With your interest in Education Technology, I recommend you take a look at Wiziq's virtual classroom and authorstream's power point presentation platform. Both are web based platforms, have a bunch of features and free basic service. Here’s a public class recording you might find of interest.
Barbara McLaughlin from Ottawa, Canada here.
I responded to your Google Earth website post, and forwarded the link to my district.
We are spotlighting Google Earth this month, but I am very interested in Google Lit and Sketch up.
I think that a cross-curricular approach to Web 2.0 tools is correct.
BTW many of your links on the home page to your site didn't work. for me tonight. I had to go into a link that worked (Resources) and then got into your site. Just thought you'd like to know that.
I will gladly share resources.
Jerome Burg from Google Lit Trips here. I was wondering if you received my message about giving your Real World Math site a little boost on Google's new Crib-Sheet for Google Earth. I included a URL for your site in the area for suggestions for using Google Earth in Middle School. I was hoping to get an okay from you, but I think I used a bad email address. I love your site!
It's cold here! We're in the -20F range for wind chill... There is a small IT / Ed Tech informal group in the States, but classroom implementation has been hit or miss. You might find some like minded individual among the people that I follow on Twitter.
I just read your posting about using Google Earth in math and I wanted to let you know about a new social network that I am starting in collaboration with Classroom 2.0. It is titled, "Teaching Content" and it's address is http://www.teachingcontent.ning.com. This social network site is designed to specifically host discussion about using Web 2.0 technologies for teaching content. I'm hoping that you might be interested in joining this network and helping to promote engaging discussion on it.
I noticed you've been working with Google Earth and I am interested in knowing more about that and what you do with it. I work in technology integration for a small district in Kansas. I work with K-12, but mostly K-8 and I have a classroom who is using Google Earth. Thanks
In regards to the questions you left on my site...
I also struggle with how much and what to put on my website. I've decided not to try to be "everything" Google Earth, but rather to emphasize the central purpose for my site which is the use of Google Earth to focus on literature. Thus, I am only constructing "peripheral" materials such as the basics video if they serve the purpose of supporting the development of a Lit Trip. You'll notice that I spoke specifically about LitTrips throughout that video when I could have made it a more generic introductions to the Google Earth interface.
As to the tools I used for the videos. Well, I'm a die-hard Mac guy. All the tools used are tools that come free on Macs. I used Keynote (very similar to PowerPoint) to assemble the pictures and to add the red boxes and red arrows that appear. Then I used GarageBand to create a "podcast" (though I had no intention of actually using it as a podcast) to create an enhanced podcast with slides, the intro and exit music, and the voiceover. The fact that I used a podcast format is the reason why the video is in a square format.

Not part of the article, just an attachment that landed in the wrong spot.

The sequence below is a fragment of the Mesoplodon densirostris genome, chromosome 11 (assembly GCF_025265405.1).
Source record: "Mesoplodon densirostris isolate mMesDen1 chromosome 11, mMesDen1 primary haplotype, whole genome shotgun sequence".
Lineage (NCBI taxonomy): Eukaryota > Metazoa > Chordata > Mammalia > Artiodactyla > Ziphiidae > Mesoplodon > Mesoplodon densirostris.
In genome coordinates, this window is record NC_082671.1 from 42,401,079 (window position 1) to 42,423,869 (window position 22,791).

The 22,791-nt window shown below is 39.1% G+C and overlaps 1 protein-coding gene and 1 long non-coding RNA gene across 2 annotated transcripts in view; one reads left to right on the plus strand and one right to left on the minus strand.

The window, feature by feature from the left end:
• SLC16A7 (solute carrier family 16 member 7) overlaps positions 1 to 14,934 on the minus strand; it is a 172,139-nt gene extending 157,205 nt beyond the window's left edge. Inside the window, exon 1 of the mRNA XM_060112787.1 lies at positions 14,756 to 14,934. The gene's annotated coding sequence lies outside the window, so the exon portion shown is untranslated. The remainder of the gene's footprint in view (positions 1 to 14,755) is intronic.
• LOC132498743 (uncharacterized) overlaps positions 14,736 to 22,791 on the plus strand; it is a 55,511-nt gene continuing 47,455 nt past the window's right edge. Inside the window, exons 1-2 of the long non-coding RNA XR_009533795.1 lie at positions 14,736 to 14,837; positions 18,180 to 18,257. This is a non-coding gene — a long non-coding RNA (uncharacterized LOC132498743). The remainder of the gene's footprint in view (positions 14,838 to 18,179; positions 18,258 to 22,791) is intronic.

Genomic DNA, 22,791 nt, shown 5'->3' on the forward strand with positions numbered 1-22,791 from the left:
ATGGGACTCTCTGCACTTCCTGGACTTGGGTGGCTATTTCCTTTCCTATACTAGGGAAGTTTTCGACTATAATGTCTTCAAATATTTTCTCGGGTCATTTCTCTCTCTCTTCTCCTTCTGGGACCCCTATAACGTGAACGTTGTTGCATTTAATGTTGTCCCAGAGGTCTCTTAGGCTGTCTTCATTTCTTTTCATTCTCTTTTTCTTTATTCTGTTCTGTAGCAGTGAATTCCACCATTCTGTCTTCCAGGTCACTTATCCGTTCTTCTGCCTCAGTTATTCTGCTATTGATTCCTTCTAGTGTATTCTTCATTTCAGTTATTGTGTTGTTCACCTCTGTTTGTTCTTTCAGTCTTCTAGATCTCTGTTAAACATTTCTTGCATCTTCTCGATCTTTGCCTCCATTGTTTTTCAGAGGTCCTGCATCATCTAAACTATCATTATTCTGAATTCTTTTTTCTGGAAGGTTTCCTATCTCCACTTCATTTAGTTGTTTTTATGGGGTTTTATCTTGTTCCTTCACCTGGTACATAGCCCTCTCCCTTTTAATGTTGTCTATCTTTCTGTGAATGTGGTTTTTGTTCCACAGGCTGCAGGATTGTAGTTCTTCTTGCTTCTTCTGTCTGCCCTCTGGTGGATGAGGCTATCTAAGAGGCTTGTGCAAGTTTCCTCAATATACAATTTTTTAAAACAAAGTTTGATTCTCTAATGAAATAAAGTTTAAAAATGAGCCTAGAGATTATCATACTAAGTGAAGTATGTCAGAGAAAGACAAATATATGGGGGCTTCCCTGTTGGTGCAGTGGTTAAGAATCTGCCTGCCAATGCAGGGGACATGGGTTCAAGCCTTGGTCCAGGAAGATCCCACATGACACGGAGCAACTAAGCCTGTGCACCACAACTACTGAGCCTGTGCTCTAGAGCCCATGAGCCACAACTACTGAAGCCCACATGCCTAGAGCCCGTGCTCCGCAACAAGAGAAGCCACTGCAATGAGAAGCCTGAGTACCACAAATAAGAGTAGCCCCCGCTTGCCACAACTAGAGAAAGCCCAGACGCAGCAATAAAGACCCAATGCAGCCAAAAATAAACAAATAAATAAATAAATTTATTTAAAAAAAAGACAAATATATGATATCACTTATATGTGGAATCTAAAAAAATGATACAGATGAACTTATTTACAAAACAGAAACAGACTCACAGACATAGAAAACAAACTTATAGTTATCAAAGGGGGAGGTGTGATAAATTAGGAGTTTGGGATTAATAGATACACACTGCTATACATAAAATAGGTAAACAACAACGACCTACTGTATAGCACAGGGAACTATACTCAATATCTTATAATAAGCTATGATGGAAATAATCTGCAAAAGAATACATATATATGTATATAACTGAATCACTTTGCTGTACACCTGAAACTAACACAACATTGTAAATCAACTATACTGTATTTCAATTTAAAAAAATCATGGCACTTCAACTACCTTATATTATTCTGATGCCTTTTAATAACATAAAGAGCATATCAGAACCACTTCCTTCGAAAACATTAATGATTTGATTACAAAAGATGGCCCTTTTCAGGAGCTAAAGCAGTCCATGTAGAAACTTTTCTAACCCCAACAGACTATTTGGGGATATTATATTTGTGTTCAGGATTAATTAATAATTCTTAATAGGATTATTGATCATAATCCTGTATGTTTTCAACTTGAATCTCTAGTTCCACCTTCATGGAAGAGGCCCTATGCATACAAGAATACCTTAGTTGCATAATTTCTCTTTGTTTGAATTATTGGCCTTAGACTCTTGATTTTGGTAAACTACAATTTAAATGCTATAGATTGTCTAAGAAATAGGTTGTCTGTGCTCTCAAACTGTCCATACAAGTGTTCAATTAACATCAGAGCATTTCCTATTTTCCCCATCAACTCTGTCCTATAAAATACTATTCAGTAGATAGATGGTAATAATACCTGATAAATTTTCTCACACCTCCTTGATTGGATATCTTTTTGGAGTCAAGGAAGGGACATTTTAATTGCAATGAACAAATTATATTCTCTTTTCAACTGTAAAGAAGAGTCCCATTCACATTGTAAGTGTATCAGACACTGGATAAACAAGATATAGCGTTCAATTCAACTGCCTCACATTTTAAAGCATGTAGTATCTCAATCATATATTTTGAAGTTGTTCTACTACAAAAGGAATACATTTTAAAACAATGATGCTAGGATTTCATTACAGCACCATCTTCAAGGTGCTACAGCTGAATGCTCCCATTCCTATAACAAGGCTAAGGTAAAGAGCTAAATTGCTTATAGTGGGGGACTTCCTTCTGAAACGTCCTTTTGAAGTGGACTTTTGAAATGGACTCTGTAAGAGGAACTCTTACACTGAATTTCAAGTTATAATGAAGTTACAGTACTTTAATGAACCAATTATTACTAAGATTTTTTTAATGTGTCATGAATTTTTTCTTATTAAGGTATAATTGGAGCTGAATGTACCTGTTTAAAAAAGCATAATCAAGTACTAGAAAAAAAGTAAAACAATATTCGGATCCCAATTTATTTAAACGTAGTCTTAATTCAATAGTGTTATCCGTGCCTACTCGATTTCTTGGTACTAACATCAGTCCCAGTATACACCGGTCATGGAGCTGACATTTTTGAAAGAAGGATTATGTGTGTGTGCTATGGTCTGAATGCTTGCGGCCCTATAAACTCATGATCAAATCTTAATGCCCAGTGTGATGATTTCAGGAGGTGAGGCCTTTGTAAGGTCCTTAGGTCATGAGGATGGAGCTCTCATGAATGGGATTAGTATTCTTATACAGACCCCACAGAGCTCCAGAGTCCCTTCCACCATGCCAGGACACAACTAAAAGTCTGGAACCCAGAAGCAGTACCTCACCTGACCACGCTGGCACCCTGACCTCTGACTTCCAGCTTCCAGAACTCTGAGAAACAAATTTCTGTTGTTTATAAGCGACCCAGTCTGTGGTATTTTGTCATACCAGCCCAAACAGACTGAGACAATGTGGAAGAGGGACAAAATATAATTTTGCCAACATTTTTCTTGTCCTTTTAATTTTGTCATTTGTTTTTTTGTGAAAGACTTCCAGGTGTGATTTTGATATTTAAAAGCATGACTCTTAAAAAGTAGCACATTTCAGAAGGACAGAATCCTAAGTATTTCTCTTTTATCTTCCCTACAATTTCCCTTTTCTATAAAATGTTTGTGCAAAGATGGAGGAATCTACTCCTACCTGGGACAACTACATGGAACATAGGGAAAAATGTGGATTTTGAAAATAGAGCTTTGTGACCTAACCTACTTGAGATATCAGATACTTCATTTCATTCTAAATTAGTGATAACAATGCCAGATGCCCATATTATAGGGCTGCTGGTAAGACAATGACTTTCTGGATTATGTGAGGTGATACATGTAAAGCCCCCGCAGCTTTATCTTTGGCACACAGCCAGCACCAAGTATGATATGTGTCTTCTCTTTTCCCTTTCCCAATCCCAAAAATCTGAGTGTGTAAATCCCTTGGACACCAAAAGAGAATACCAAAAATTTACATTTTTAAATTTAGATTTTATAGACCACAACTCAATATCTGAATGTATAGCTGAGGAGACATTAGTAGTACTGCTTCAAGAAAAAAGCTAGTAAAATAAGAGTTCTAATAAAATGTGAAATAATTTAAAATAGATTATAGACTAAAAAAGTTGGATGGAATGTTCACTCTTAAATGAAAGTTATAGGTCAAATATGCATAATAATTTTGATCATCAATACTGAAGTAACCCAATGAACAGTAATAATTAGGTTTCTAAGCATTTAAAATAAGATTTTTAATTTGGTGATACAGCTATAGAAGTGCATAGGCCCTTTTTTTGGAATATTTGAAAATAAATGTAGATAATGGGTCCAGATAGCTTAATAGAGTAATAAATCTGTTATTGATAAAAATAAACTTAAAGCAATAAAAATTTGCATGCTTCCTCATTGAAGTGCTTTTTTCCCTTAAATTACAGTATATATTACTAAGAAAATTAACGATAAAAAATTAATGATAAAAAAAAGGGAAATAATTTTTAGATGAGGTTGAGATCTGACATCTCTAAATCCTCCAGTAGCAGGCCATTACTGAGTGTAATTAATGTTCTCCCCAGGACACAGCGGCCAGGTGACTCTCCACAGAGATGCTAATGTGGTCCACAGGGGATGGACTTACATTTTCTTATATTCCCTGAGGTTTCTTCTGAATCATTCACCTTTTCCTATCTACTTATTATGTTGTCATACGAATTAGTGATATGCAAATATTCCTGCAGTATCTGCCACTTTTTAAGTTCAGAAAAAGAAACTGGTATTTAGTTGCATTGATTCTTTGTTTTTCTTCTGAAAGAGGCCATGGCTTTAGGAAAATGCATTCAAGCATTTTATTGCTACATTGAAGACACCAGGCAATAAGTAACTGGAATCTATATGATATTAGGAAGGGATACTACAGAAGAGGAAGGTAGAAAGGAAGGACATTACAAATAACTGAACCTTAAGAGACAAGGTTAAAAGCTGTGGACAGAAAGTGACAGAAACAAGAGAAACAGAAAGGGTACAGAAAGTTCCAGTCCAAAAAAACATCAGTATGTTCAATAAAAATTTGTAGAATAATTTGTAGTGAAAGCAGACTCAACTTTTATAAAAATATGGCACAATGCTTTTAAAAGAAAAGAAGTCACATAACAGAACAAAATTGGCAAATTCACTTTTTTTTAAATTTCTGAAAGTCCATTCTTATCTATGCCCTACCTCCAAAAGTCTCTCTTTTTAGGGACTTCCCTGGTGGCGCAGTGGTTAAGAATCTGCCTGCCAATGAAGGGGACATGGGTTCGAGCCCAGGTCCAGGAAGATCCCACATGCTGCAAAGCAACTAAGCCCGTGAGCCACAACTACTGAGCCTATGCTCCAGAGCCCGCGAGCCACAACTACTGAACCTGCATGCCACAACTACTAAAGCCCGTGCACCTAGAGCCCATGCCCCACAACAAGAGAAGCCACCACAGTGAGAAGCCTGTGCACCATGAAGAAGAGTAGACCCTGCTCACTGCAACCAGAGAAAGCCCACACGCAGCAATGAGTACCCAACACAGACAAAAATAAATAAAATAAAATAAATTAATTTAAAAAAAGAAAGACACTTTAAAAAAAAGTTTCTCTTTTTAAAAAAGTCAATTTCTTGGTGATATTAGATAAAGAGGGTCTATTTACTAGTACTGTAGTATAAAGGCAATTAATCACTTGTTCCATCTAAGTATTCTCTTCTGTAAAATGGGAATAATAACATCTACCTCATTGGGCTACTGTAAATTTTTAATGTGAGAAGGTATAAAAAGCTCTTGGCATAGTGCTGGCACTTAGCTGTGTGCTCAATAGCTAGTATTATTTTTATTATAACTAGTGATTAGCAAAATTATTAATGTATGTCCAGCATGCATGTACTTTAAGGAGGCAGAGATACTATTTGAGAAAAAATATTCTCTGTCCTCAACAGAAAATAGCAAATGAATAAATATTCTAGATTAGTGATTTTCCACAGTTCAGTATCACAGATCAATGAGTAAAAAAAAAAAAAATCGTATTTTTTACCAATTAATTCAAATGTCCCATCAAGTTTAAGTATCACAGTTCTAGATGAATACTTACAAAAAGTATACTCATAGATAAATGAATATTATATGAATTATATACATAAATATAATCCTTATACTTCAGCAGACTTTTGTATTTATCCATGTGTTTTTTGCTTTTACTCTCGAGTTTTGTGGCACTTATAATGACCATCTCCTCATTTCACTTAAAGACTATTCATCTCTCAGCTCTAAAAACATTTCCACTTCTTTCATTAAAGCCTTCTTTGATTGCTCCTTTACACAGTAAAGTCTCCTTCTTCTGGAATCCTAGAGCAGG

The entire website is built on one of the website templates available in iWeb. All of the pages you see are "tweaked" template pages from iWeb.
Finally, I simply publish to my .Mac server account (not free) directly from iWeb.
It's all incredibly smoothly integrated on the Mac platform.
By the way, have you seen the .kmz file where some teacher uses Google Earth to have kids do various calculations based upon a parking lot? What percentage of parking spots are used? What percentage are available? area of the lot? area of each parking spot? Amount of space required for backing out of a spot without bumping into cars behind. All sort of math embedded questions.
Check out http://www.jacksonschool.org/webcasts/Liuzhou_Meeting/ if you'd like to hear Rich speak with some uni students in China and once the Jacque Vabre begins you can see the location of the sailors at http://www.jacques-vabre.com/en/s01_home/s01p01_home.php if you'd like.
Hi Tom, I was reading your description of ways that you are using Google Earth. I like your example! Since 2001 my students have been following the voyages of Skipper Rich Wilson. He is a sailor who teaches about his voyages from the sea! Check out http://www.sitesalive.com Rich is about to embark on his next race. It is called the Jacque Vabre, beginning in November 2/3 from France and ending in Brazil. In past years, we have plotted his latitude and longitude each day on a grid, but now with the wonderful application of Google Earth, we plan to plot his latitiude and longitude directly on the globe! Additional data that he provides daily is his boat speed. Certainly combining the weather data, lat and long and the boat speed are great ways to integrate math across the curriculum-- as well as provide excitement in the next races. Let me know if you have any questions. Good luck!